Twenty-four artists from Wisconsin and Minnesota painted more than 100 paintings in six days for the Fresh Paint event in Durand, Wisconsin, recently.
Derek Davis served as the juror for the competition. Patricia Duncan won Best of Show for her pastel “Nature’s Healing Light.” “My first morning out painting brought me to a quiet, somewhat secluded location that was formerly known as the Doc Bryant clinic,” recalls Duncan. “It was an abandoned building surrounded by the beauty of the pines and a variety of nature’s many gifts. I delighted in painting the tree that was accentuated by the light. I embraced this man’s gift of healing those who he took great care of.”
Says Davis, “Patricia Duncan’s piece is a delight to view. ‘Nature’s Healing Light’ communicates light, springtime, and atmosphere. This piece is masterfully composed, with the focal area set low at the extreme right while the green tree is set just slightly off center, creating a balance for the unusual placement of the focal area. The muted tones in the background create the atmospheric recession, which, in addition to the overlapping of elements, enhances the feeling of three-dimensional space. Pat’s mastery of pastels is evident in her marks. The color harmony is superb, as well as her suggestions of details. I especially liked that the tops of the pines in the mid-ground were all slightly varied in relation to the top of the composition, avoiding a potentially static condition.”
The Morsbach Purchase Award was won by Mary Ann Cleary for her piece “The Old Iron Bridge.” Tom Dimock won Best Historic Painting for “On Watch,” while First Place in Historic Painting went to Donna Hooker Miles for “The View From Bill’s Cabin.”
Best Nocturne was won by Douglas Berg for “In the Light.” The Quick Paint winner was Gail Berndt. Best Chippewa River Painting went to Matt Anderson for his piece “Lower Chippewa Lookout.” Joni Jurek won Best Downtown Durand Painting for “Downtown Durand.”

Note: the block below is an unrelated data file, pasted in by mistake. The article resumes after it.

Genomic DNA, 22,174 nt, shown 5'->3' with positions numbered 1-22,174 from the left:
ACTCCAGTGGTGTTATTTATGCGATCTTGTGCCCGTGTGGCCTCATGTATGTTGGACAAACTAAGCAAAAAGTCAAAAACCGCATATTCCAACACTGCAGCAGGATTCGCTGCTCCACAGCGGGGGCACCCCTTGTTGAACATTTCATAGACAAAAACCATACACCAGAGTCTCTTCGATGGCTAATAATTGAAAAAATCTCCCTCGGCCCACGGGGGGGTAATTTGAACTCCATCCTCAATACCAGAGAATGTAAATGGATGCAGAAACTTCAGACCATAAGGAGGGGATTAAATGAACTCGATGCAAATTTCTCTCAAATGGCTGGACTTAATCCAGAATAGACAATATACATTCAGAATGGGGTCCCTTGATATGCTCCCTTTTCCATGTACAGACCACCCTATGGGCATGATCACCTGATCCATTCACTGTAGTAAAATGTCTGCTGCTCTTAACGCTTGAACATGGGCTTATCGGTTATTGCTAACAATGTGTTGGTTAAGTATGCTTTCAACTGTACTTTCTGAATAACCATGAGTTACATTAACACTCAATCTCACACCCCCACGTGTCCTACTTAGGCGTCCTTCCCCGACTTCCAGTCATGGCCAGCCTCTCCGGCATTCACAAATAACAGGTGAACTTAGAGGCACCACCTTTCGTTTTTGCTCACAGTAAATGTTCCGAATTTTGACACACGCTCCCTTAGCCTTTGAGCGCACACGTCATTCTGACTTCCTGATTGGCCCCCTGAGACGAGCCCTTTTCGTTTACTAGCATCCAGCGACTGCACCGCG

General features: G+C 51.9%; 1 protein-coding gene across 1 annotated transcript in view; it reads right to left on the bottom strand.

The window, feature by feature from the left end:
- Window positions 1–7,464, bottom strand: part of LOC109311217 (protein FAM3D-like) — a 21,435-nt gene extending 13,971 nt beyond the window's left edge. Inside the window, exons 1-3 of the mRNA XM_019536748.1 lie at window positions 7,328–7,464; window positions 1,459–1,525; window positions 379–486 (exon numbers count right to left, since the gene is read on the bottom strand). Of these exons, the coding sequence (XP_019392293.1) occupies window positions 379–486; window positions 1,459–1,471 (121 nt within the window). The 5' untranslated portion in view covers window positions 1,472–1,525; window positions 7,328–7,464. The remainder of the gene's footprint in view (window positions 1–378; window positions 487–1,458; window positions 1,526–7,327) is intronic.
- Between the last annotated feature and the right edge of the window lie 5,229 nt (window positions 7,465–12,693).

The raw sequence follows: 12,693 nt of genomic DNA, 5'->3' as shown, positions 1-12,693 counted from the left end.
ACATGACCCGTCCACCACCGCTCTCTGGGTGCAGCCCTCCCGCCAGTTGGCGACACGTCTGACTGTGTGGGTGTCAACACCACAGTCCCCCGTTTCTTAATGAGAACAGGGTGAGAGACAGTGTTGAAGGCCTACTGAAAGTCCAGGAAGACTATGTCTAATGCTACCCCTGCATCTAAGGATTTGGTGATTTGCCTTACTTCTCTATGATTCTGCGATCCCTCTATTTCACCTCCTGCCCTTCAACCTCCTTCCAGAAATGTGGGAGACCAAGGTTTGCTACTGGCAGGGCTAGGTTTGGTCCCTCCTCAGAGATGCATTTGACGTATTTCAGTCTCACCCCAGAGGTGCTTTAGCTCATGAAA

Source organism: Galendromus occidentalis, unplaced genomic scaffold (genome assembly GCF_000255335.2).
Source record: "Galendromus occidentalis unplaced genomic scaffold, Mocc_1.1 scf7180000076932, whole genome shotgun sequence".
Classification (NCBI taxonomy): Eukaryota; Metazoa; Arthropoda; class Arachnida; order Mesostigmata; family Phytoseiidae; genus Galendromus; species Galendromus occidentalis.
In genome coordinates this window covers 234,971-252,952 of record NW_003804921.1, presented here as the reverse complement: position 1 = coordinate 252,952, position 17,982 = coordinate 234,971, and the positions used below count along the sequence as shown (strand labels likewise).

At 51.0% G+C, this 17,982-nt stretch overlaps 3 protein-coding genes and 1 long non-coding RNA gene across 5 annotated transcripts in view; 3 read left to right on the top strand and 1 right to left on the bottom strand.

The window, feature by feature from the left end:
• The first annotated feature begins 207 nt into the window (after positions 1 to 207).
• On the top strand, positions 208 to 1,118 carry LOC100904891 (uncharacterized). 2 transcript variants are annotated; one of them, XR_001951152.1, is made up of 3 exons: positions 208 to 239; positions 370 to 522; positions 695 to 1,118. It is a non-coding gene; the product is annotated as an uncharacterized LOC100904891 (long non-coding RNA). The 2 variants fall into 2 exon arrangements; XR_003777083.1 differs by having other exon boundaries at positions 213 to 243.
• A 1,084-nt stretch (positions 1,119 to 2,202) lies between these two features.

Davis says the judging was tough because the artists were experienced and talented. “I was looking first to see if the painters understood the importance of meaning or content in their works beyond mechanical reproduction,” says Davis. “What was the artist trying to communicate about the scene, and was that accomplished? Secondly, I was looking for an understanding of the importance of composition. Was the artist intent on creating a composition that was dynamic and communicated their meaning for the work, and did the composition lead the eye in an interesting and engaging way while avoiding eye traps and the other pitfalls that can degrade a work? Did the artist compose, making use of focal points, edge quality, and principles of design? Last were technical considerations — does the artist understand the medium and make use of interesting brushwork or marks that don’t overcome the content and remain fresh without becoming overworked? Is the technique confident and appropriate? I was intent on judging the artists and their work using concrete, objective principles without any bias or agenda. It was a pleasure to see such beautiful, evocative work being created from subject matter that could seem mundane to the casual observer.”